Al-Qaeda in the Arabian Peninsula denied Sunday the death of its media chief in a suspected US drone strike earlier this month, a statement distributed to the public in Yemen's southern Shabwa province said.
Yemen's Defence Ministry announced 15 October that Ibrahim Al-Banna was among at least seven militants killed in a triple raid that also claimed the life of the teenage son of slain US-born cleric Anwar Al-Awlaqi.
The ministry at the time said Al-Banna, who was in charge of Al-Qaeda in the Arabian Peninsula's media arm, was wanted "internationally for planning attacks both inside and outside Yemen" and was considered one of the group's "most dangerous operatives".
Al-Qaeda's Sunday statement said the ministry's claims about Al-Banna's death were all "lies".
"These lies and allegations announced by the government ... are not unusual ... the government has falsely declared the death of mujahedeens many times," the statement said.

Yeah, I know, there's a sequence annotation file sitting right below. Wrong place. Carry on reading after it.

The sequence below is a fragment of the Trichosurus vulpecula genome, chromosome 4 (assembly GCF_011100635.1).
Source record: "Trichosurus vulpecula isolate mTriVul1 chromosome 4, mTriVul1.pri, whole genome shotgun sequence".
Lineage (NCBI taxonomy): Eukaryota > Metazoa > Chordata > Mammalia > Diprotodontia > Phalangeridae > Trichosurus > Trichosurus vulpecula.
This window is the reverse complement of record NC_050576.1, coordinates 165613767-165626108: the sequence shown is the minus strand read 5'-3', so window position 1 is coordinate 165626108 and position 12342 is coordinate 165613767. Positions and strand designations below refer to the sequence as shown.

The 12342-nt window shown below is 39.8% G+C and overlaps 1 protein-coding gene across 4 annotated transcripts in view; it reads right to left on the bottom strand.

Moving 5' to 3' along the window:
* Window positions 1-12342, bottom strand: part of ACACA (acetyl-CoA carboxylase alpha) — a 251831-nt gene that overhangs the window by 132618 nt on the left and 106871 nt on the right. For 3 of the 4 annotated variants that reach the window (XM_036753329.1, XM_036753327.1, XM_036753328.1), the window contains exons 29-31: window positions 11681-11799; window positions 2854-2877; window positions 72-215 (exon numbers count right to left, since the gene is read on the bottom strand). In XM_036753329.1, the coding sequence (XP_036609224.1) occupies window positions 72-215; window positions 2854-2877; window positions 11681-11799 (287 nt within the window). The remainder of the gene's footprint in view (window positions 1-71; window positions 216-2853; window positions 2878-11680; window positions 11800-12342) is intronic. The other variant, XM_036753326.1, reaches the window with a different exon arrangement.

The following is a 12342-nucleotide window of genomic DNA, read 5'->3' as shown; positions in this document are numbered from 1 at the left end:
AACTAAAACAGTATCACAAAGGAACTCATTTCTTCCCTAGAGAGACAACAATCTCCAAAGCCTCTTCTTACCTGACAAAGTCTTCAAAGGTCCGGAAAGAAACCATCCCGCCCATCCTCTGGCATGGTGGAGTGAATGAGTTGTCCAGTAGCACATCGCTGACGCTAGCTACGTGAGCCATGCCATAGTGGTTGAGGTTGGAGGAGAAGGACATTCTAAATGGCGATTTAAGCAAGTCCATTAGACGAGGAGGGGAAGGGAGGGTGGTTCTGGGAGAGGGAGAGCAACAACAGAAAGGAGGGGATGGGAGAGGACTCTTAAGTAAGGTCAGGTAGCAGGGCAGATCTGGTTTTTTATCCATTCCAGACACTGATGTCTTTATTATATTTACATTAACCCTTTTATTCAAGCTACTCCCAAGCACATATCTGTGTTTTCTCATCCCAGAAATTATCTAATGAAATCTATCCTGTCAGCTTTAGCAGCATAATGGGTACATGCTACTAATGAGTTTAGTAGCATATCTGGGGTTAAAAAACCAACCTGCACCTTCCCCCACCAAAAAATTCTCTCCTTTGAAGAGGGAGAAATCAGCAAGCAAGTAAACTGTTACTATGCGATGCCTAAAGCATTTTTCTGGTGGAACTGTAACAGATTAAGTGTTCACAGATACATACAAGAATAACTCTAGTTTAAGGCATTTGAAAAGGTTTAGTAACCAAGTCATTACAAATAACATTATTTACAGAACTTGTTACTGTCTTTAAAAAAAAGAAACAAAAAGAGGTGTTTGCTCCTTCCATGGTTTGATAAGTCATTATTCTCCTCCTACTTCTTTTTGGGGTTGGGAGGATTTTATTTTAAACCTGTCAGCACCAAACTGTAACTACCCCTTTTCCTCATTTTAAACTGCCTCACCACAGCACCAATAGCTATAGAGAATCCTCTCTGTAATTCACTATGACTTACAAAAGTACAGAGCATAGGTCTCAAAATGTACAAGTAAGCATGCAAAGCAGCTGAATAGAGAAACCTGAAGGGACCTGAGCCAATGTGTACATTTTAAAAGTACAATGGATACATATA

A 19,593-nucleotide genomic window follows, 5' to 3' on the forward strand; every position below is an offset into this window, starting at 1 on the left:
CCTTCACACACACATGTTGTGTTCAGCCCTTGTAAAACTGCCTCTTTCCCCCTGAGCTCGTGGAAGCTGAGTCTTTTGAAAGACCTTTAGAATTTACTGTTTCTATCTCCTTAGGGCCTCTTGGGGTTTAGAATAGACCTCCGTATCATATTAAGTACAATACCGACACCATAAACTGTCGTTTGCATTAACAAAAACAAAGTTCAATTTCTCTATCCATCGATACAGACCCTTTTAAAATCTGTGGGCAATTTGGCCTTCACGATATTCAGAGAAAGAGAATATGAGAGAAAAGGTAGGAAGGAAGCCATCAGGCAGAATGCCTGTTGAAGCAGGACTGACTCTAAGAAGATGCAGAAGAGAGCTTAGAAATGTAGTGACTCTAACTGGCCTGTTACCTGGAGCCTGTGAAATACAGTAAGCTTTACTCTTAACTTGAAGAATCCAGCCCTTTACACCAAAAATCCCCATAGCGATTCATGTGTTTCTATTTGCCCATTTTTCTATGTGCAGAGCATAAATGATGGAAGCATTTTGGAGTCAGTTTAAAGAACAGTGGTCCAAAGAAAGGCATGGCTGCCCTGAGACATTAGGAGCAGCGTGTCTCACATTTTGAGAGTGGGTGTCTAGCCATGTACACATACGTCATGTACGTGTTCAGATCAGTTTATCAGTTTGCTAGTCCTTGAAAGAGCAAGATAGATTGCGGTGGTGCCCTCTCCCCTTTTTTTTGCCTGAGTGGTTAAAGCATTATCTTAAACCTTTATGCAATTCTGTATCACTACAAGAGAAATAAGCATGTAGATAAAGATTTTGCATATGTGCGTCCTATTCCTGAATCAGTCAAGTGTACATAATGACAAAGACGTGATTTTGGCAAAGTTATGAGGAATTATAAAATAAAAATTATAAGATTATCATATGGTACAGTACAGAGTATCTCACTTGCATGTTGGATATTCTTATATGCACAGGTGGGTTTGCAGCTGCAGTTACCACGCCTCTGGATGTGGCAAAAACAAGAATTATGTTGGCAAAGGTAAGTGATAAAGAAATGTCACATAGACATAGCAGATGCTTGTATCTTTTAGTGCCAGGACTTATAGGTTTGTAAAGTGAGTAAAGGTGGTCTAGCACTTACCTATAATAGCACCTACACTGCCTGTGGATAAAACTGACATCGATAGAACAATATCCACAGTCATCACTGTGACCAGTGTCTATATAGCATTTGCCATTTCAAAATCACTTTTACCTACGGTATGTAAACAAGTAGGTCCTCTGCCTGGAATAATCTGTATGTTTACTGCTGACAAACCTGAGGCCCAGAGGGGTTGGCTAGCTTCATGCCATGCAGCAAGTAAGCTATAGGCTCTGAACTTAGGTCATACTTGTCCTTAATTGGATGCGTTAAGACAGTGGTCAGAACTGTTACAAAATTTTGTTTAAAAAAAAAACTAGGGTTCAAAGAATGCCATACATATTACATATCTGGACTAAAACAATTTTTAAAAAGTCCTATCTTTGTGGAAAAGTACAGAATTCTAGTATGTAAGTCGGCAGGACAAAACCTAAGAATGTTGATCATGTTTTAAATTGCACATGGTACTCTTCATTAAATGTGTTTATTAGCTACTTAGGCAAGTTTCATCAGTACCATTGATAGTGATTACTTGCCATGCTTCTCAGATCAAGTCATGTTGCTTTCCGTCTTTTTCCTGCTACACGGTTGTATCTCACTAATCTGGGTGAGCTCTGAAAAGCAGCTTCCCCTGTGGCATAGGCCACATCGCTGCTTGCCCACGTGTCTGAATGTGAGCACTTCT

Also in the statement, the militant network claimed responsibility for a 15 October attack on a gas pipeline in Yemen's restive southeastern provinces.
Local officials had said that the pipeline was hit by a rocket-propelled grenade in an attack that forced a temporary suspension of gas exports from the Balhaf Terminal on the Gulf of Aden.
The damaged segment of the 320-kilometre (200 miles) gas pipeline, which links fields in the eastern Marib province with Balhaf, the primary gas terminal in the southern province of Shabwa, was restored last week.
Both provinces are strongholds of Al-Qaeda, where militants have strengthened their hold on several cities in the wake of the nine-month uprising against President Ali Abdullah Saleh, whose weakened government has lost control over several regions in the country.